All eyes on Shopify: a winner take all

Shopify, a low-key Canadian company, started as a SAS software solution that enables small and medium-sized businesses (SMBs) to create their own customizable e-commerce websites without the need to have any prior development or design knowledge. Today, fifteen years after its founding, Shopify is being discussed in almost every boardroom given its strong dominance in eCommerce and its disruption of industries beyond retail. To put things into perspective, Shopify now powers more than 1 million businesses around the world, has $14.8B in Gross Merchandise Value making it the third largest retailer (after Amazon and eBay), and is now worth $40.3B making it more valuable than eBay.

So what did Shopify do right and has it really achieved the “winner take all” status?

In my mind, Shopify’s “winning” could be attributed to four pillars:

1. Trickling down scale to SMBs:

Shopify has managed to challenge Amazon not by going head to head, but by empowering small retailers and entrepreneurs to take control over their businesses. By removing technical barriers through the provision of affordable and user friendly plugins, Shopify allowed SMBs to go direct to consumer and to build their own brands removing their dependence on a marketplace like Amazon. Solving SMBs’ operational pain points is a great value proposition, but definitely not a winning one as a lot of other companies were offering similar services to SMBs at the time (e.g. Weebly, SquareSpace). What made Shopify competitive is the fact that it achieved economies of scale by combining the sales of its  1M+ small retailers on its platform and used that scale to provide these SMBs with better shipping rates, capital for their businesses, and distribution capabilities.  In other words, Shopify managed to bring in capabilities of giants like Amazon and Target to small retailers revolutionizing the retail industry.

2. Building sustainable advantage: 


Having thousands of small businesses subscribed to Shopify’s eCommerce platform attracted a new and essential side of the platform: developers. App developers immediately saw the great traction Shopify had with retailers and wanted to benefit from it, so they started developing new applications that retailers could plug in to their Shopify website to help them manage their business. These apps complimented Shopify’s offering as they supported SMBs with inventory management, reporting, accounting, and even marketing. None of this would have been possible without Shopify’s open source Appstore. These “Android-like” network effects between retailers and developers created a sustainable competitive advantage making it very hard to compete with especially that Shopify was the first to create such a platform. Think about it, it is easy to create an open source mobile operating system, but can someone really compete with Android today?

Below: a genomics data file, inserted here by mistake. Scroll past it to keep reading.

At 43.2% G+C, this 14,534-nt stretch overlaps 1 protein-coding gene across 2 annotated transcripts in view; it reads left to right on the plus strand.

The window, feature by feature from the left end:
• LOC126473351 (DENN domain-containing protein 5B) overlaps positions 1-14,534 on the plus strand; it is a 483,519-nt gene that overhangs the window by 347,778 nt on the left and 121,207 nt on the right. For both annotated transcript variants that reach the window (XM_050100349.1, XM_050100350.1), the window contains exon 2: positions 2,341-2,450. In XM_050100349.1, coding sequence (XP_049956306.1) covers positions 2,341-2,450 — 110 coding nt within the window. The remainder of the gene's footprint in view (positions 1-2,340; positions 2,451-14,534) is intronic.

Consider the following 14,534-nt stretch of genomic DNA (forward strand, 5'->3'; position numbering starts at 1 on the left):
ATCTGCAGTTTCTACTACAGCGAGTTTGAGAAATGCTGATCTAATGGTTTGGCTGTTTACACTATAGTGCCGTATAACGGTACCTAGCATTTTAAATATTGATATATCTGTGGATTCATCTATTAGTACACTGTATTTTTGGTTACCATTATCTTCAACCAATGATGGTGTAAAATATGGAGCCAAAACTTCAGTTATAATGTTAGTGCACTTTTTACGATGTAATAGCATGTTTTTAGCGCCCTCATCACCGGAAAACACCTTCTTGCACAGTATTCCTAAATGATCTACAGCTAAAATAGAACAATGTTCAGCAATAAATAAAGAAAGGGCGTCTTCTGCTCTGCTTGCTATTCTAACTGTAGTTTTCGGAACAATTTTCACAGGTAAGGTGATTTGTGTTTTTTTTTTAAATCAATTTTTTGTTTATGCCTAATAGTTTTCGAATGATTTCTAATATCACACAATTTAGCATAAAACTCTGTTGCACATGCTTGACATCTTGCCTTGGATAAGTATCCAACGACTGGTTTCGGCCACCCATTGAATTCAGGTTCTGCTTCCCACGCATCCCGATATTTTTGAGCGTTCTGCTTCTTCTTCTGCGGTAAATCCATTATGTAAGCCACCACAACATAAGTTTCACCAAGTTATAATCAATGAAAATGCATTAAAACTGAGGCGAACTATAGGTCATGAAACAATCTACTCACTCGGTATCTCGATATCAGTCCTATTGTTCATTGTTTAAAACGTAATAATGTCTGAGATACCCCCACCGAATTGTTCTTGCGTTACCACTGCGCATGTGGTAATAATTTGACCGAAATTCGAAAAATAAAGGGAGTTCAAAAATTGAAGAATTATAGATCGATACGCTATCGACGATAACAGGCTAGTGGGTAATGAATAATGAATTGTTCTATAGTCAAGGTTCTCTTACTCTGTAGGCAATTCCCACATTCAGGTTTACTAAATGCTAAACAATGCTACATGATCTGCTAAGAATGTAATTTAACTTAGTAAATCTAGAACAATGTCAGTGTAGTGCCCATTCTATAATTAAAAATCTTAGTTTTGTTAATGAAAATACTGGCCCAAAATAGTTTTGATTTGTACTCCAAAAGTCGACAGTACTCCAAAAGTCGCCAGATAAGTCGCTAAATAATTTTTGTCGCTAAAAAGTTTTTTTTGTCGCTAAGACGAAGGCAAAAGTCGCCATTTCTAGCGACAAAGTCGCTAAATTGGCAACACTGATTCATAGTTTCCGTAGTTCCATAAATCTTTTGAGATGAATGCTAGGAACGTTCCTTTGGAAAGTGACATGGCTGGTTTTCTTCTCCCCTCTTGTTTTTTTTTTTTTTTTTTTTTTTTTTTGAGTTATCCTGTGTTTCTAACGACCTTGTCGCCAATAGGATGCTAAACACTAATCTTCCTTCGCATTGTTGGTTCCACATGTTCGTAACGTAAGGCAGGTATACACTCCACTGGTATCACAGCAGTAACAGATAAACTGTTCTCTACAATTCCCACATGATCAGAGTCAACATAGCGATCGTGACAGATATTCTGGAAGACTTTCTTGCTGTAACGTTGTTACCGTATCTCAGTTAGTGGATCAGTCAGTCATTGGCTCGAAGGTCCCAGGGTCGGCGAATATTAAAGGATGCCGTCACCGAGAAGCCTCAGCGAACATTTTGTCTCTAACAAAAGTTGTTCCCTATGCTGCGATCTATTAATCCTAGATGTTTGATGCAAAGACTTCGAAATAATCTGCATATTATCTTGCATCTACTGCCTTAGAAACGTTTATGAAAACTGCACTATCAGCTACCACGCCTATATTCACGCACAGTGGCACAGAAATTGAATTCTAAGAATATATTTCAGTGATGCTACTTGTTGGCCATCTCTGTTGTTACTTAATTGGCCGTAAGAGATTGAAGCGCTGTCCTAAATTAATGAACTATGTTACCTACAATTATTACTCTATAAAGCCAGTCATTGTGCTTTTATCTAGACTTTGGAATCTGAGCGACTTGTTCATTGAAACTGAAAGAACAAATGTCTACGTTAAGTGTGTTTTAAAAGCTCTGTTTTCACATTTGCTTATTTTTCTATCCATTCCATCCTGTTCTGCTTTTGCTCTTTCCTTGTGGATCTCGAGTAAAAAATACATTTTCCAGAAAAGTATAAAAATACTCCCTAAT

3. Mastering omni-channel:

Shopify was one of the first to foresee the omni-channel trend that is disrupting product-based businesses. Today, retailers are selling offline either in their brick and mortar store or in pop-up stores, direct to consumers via their online stores (powered by the likes of Shopify), on a marketplace like Amazon or Etsy, and finally on social media (Instagram and Facebook marketplaces). Shopify (and Square) was one of the first to take advantage of this trend and became the “one-stop-shop” for omni-channel retailers as it connected seamlessly with all their online/offline sales channels synching their cross-channel inventory and providing omni-channel insights. This resolved a lot of complications associated with being omni-channel. For example, when a retailer makes a sale on Amazon, its Shopify inventory would be updated immediately eliminating “overselling” issue. Shopify even introduced its very own POS system to help online retailers go offline which also created a new revenue stream for Shopify (% of merchants’ transactions). So now, Shopify is not only the retailer’s frontend but also its centralized omni-channel backend. Talk about a winner take all!

4. Disrupting beyond eCommerce:

Finally, Shopify is creating new synergies by entering adjacent industries.

According to Thomas Epting, an executive at Shopify:

“Shopify is now part-Square, part-Amazon, part-back-office operations, and part-financial services.”

With its Square-like POS system, Amazon-like online stores, financial services-like proprietary payment gateway (which enables multiple currencies), Google-like SEO services, and finally with its newly launched DHL-like fulfillment network that ships retailers’ goods at competitive prices and with bigger geographical reach, Shopify has disrupted almost every industry. Who knows where Shopify will go next in the value chain.

All eyes are definitely on this big giant who revolutionized the retail industry. Could this be a “winner take all” or will other giants like Square and Amazon disrupt Shopify?

  • Shopify Annual reports
  • Shopify website
  • (2020). How Shopify’s Marketing Leader Brings Together Performance And Brand. [online] Available at: [Accessed 11 Feb. 2020]
  • Bradshaw, T. (2019). Now bigger than eBay, Shopify sets its sights on Amazon. [online] @FinancialTimes. Available at: [Accessed 11 Feb. 2020]
  • Polachek, N. (2019). Is Shopify’s Dual Business Model the Future? [online] LSA Insider. Available at: [Accessed 11 Feb. 2020]‌


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